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NEWS | June 27, 2021

Navy Reservist Enhances Navy's 3D Printing Capabilities

By Petty Officer 3rd Class Austin Collins, Navy Public Affairs Support Element East, Detachment Southeast

Replacing broken parts on a ship can often be an expensive and time-consuming obstacle. However, for the ships at Naval Station Mayport, and fleet-wide, this may soon be a problem of the past.

Lt. Cmdr. Jake Lunday, Navy Reserve engineering duty officer at Office of the Chief of Naval Operations office for Fleet Readiness and Logistics (OPNAV N4) as an additive manufacturing analyst, visited Mayport in support of the 3D printing lab, or Fabrication Lab at Naval Station Mayport’s Southeast Regional Maintenance Center (SERMC).

“The Fabrication Lab is currently being used to augment SERMC Sailors’ own existing talent,” explained Lunday. “I’m helping ships’ forces identify parts that are needed and then get those 3D models into the technical data package process so they can then become available in the electronic library. We are already at 270 NAVSEA-approved parts that are printable for shipboard use, and that number is growing.”

3D printing, formally known as additive manufacturing, is something Lunday has specialized in both as a hobby and in his civilian career field outside of the Navy.

“I am a director of manufacturing and engineering in the private sector,” said Lunday. “I design manufacturing equipment, and conduct technical support for factories across North America. I've been 3D printing as a hobby for eight or nine years.”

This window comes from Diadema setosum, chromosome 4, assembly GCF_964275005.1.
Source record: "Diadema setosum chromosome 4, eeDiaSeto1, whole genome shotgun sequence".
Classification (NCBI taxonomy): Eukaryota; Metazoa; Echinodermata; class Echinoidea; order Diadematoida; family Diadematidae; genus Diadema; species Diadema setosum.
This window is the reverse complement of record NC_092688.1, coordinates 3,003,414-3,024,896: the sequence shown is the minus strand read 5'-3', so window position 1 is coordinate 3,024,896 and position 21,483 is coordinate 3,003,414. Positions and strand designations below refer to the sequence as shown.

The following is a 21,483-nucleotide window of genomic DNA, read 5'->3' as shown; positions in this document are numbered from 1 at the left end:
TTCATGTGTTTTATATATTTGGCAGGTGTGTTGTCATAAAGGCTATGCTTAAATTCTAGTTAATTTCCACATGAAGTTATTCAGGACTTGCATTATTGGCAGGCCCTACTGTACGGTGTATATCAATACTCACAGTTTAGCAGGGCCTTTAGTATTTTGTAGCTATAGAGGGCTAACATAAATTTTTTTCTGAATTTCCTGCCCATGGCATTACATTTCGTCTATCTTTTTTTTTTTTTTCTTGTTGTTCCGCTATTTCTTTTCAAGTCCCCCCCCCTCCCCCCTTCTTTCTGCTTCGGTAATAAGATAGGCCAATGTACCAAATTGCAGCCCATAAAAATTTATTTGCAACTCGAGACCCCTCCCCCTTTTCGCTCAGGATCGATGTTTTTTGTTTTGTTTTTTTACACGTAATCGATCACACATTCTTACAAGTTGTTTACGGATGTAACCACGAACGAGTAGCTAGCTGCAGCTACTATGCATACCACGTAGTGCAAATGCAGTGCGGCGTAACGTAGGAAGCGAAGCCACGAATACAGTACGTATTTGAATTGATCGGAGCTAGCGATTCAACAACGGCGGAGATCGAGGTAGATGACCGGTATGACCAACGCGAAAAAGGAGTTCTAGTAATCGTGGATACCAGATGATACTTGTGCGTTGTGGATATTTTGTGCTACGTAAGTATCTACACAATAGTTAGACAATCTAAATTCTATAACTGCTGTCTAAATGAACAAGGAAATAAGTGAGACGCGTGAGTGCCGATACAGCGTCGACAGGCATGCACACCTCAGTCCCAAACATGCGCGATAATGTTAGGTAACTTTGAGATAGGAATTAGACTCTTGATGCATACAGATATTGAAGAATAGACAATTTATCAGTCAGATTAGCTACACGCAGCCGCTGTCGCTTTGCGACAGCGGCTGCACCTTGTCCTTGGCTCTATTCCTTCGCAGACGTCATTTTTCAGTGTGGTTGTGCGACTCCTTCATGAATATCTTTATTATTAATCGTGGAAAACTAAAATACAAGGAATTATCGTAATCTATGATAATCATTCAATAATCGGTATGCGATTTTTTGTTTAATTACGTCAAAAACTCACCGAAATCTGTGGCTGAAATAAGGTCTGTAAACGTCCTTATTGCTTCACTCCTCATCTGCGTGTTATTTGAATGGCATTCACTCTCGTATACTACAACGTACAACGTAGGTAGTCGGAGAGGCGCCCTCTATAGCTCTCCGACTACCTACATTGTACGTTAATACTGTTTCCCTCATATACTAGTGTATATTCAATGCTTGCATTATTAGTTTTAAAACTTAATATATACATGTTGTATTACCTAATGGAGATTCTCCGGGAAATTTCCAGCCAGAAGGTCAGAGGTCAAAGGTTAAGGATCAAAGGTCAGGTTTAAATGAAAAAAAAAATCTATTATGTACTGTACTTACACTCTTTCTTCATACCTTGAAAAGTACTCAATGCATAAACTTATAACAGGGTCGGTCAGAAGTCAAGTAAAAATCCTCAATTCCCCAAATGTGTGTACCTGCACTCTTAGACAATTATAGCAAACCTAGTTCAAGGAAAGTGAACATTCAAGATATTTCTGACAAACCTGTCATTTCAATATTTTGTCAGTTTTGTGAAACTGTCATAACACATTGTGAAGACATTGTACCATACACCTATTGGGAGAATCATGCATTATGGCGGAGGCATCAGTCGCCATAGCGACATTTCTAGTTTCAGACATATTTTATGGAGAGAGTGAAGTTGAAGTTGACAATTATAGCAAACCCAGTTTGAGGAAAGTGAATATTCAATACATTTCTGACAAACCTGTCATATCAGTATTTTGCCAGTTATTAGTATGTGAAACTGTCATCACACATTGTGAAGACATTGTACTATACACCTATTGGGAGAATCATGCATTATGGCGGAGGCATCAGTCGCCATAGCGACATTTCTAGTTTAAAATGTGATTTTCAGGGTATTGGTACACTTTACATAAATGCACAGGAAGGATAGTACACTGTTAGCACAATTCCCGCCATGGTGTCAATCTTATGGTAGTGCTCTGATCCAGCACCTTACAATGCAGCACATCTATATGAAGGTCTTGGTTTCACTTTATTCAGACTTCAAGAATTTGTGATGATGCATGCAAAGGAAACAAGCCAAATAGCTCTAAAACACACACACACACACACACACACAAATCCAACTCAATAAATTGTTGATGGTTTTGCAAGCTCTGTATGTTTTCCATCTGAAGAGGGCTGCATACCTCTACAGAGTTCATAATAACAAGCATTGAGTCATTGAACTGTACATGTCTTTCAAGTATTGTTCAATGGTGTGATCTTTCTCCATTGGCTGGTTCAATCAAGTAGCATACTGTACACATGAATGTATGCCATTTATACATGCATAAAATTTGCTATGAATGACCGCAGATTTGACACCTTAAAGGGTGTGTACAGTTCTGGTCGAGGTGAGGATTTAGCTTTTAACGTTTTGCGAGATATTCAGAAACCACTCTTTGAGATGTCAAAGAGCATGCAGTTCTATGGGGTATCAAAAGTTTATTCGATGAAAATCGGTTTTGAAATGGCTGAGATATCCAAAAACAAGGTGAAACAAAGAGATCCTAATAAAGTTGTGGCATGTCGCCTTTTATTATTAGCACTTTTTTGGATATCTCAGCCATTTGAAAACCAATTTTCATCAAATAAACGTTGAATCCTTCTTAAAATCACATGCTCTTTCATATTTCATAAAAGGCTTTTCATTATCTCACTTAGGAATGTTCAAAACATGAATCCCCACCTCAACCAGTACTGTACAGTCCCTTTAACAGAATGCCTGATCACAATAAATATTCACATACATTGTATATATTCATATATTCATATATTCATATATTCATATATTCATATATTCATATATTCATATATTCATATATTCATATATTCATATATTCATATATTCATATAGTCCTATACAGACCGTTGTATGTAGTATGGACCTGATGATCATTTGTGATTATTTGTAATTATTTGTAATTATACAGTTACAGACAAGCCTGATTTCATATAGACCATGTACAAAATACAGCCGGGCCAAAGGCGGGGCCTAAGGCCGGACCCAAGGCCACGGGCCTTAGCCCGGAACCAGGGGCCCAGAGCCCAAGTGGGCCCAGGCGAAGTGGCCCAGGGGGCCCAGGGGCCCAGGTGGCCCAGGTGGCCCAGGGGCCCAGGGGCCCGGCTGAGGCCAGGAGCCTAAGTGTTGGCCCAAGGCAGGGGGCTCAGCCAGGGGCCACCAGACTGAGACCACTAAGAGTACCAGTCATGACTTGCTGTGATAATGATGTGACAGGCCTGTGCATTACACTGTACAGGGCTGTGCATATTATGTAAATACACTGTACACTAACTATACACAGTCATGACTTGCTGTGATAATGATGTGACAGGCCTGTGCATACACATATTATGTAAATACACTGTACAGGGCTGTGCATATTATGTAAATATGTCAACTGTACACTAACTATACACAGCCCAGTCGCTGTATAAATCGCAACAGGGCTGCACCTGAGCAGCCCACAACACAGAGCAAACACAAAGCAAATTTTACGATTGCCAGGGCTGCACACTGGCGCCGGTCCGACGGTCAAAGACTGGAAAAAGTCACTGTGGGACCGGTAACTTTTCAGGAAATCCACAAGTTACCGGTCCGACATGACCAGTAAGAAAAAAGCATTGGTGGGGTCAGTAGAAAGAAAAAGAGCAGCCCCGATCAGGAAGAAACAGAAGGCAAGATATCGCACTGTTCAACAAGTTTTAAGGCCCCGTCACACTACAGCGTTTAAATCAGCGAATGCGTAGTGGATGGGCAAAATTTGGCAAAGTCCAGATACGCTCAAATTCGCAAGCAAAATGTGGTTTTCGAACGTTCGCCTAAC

Lunday’s expertise in 3D printing was noticed and sought after by the Navy.

“The Reserves have what they call the civilian skill sets database,” explained Lunday. “It's where the Navy knows what our civilian skill sets are as reservists. If a need arises within the Navy for that skill set, it's a database they can pull from and find subject matter experts.”

This led to Lunday being tasked with supporting various aspects of operationalizing 3D printing as a viable option for the future of naval maintenance.

Shipboard commands can fill out an application to develop a technical data package. Once approved, these technical data packages are uploaded to the NAVSEA-approved digital library of parts that can be downloaded and printed for any ship that may require them.

“I've been on over 35 ships in the last three years helping identify parts,” said Lunday. “It's been really rewarding, just getting to interact with all sorts of experts on their spaces and really understand what parts they need or can't get, or have long lead time or are too expensive.”

The use of a 3D printer in a military capacity is only possible when there is access to approved data packages for parts and equipment. Ryan Donnelly, a project engineer and project manager at Navy Surface Warfare Center, Carderock Division in Bethesda, Maryland, was the first to develop a NAVSEA-approved technical data package.